My Latest Novel: A Hundred Fires in Cuba
Updated: Jul 29, 2021
Written As A Way to Save My Mother
My mother was the more passionate parent. It was she who had affairs, she who left my father, she who fell apart. Of her final disastrous affair she once told me, "I had four years of absolute love, and it was worth any price."
I was thirty when she died, and it wasn’t long before I started planning a novel that would tell her story. She died, essentially, of grief, and I wanted to save her. My first notes for Hundred Fires go back more than a quarter of a century, and when I look them over now I see that I was looking around for some man with whom she might have a future. The notes are filled with unlikely candidates, and it was years before I settled on Camilo Cienfuegos.
Here's how I found him. In the late 1950s, most of Fidel Castro's Cuban Revolution passed over me unnoticed. I was a student in a New England boarding school and oblivious to most world events. After college I thought briefly of joining the Venceremos Brigades, groups of young idealists who went to live in Cuba and cut sugar cane for Fidel—who himself was cutting cane, I’d read, for an afternoon each week. Instead, I joined the Peace Corps, and it was more than a decade later, after living in Central and South America for several years, that I first read an account of how Fidel invaded his homeland.
It was the most daring, the most improbable, the most romantic of invasions. Fidel had gone into exile in Mexico, where he established camps and trained over a hundred guerilla fighters. Finally, on a November morning in 1956, in the small coastal town of Tuxpán, Fidel and 81 men boarded a squat cabin cruiser called the Granma. This yacht, only 63 feet long, was loaded with guns, ammunition, food and dozens of jerry cans of diesel fuel for the long haul to Cuba. At least by legend, Camilo Cienfuegos was the last man Fidel allowed on board. Though the boat was already overloaded, Camilo was a good shot, and he was slight of build. "Take me because I'm skinny and I'll fit," he’s reputed to have said, and Fidel, leaving fifty others on the dock, let him go up the gangplank.
Seven days later, the landing on Cuba's southeast coast did not go well. Though everyone made it ashore, within days almost all had been killed in an ambush by Batista's army. Among some fifteen survivors were Fidel and Raúl Castro, Che Guevara, Huber Matos and Camilo Cienfuegos—all of whom became early comandantes of the Revolution.
What drew me to Camilo was how much fun he was. Almost alone among the revolutionaries, he liked to drink and dance---but he was also famous for his courage. El Señor de la Vanguardia, they called him, always at the head of his column. He was handsome, and women loved him. Though twice wounded in the Sierra, he was famous for his jokes and good spirits.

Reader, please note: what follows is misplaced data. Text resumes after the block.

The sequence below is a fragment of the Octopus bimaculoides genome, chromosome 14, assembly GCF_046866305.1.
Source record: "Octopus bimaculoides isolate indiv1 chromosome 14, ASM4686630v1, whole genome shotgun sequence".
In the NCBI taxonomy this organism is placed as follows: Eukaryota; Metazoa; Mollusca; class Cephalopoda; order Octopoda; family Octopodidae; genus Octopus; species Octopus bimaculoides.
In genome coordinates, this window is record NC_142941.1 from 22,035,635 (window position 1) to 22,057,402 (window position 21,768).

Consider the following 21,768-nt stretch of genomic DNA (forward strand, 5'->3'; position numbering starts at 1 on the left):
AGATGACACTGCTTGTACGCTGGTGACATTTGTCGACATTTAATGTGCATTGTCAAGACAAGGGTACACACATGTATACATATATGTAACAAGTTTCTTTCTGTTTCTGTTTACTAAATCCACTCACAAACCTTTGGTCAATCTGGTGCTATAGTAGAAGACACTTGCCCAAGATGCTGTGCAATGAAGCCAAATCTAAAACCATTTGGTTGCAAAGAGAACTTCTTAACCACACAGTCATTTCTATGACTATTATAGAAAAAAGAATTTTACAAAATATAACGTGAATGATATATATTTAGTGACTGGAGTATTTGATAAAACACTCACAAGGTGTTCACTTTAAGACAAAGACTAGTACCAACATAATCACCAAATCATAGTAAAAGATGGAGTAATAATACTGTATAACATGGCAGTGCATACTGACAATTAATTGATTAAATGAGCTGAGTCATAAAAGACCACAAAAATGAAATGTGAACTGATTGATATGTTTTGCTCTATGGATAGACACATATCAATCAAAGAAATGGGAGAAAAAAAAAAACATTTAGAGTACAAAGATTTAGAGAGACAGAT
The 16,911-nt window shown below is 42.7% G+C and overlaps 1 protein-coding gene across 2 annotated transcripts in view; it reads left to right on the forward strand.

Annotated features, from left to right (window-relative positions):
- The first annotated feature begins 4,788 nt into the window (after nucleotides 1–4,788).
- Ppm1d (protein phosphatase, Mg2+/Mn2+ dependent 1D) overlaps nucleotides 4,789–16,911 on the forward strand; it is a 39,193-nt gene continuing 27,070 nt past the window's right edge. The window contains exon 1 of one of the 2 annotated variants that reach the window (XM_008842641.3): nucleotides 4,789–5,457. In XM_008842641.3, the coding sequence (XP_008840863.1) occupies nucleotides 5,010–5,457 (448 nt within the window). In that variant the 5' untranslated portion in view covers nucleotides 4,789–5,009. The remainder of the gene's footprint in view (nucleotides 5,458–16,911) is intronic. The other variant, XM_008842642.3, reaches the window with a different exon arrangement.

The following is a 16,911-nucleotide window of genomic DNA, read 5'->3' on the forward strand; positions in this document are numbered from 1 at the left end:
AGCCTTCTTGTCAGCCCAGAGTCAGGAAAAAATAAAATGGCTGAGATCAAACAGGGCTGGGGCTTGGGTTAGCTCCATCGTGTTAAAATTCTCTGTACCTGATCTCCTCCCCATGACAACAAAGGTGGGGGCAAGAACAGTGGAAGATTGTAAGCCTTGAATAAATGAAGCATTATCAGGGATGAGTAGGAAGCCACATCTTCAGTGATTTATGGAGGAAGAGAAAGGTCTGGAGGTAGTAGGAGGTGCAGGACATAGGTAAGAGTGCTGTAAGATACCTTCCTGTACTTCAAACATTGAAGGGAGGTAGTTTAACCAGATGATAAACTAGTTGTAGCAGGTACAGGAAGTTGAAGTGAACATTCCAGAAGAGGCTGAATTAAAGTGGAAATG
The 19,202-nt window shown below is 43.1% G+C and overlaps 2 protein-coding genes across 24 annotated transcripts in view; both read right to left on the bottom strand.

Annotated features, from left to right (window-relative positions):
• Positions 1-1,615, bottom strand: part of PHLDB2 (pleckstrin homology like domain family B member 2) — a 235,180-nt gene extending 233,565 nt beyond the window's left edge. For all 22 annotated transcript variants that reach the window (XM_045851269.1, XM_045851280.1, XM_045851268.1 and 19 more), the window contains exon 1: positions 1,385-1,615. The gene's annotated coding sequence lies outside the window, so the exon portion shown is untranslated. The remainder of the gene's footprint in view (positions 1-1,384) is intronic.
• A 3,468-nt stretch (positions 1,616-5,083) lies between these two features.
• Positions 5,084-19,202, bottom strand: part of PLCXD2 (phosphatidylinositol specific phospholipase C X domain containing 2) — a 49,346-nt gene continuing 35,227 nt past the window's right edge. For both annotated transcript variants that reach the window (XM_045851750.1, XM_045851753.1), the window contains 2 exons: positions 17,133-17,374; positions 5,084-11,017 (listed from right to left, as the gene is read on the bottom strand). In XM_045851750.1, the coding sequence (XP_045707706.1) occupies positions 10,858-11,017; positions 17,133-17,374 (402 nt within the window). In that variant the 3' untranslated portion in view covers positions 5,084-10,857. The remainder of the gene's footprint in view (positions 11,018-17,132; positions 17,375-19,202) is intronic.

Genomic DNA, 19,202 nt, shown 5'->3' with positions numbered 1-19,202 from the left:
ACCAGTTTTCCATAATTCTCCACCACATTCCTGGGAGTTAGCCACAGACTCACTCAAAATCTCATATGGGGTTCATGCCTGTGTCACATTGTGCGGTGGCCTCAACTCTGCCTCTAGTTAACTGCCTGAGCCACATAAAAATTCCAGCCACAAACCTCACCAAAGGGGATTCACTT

At some point I read that before the invasion, Camilo had come to the United States looking for jobs, and that for a time he worked as a dishwasher in a New York restaurant. I thought, My mother could have met him there. I was sure she would have found him irresistible, and soon enough, I gave him to her.
The first scene I wrote for Hundred Fires was Clare and Camilo's meeting in the Waldorf-Astoria kitchen, where I promoted him to assistant line cook. This scene, like most in the book, is made up: this is a novel, not a biography of either my mother or Camilo. Yet throughout the book I stay close to the facts of his life. If in the novel he flies to England to talk to Selwyn Lloyd about buying some jet fighters, or if Raúl pulls a gun on him in the midst of an argument, or if Fidel asks him in the middle of a speech, "¿Voy bien, Camilo?"—all that happened in real life.
Few Americans today know Camilo's name. All Cubans do. They know that only ten months after the Revolution took power, he disappeared on an official flight from Camagüey to Havana. He and his pilot took off at 6:01 in the evening in a small two-engined Cessna, and were never seen again. Upon reading this I thought: That's perfect for a novel.
At first I imagined the book to be about my actual mother and a fictionalized, real-life Cuban revolutionary. But as often happens with a novel, the characters took on lives of their own, and Clare Miller emerged as quite a different woman from my mother. Clare was her own person. I could guide but not resist her.
This has led me to plan another novel, one that will cleave more tightly to my mother's actual story. But what fun I had with this book. In the midst of writing it I went to Cuba, to see if the images I’d conjured up fit the actual island. By then many decades had passed since Fidel's victory and the delirium of early 1959, when the novel opens---but Cuba, of course, is still deeply imprinted with the changes brought by the Revolution. Because the novel ends in 1961, it gives only a glimpse of the early successes, and even less of the vast unhappiness of the Castro brothers' rule. Still, to this day I keep track of Clare and Camilo, as I imagine them. I know their children and grandchildren, their work and their interests. Recently I've been thinking they might want to go back to Cuba. Now in their eighties, they might want to revisit the world of their youthful romance, in those wildly hopeful months at the start of the Revolution.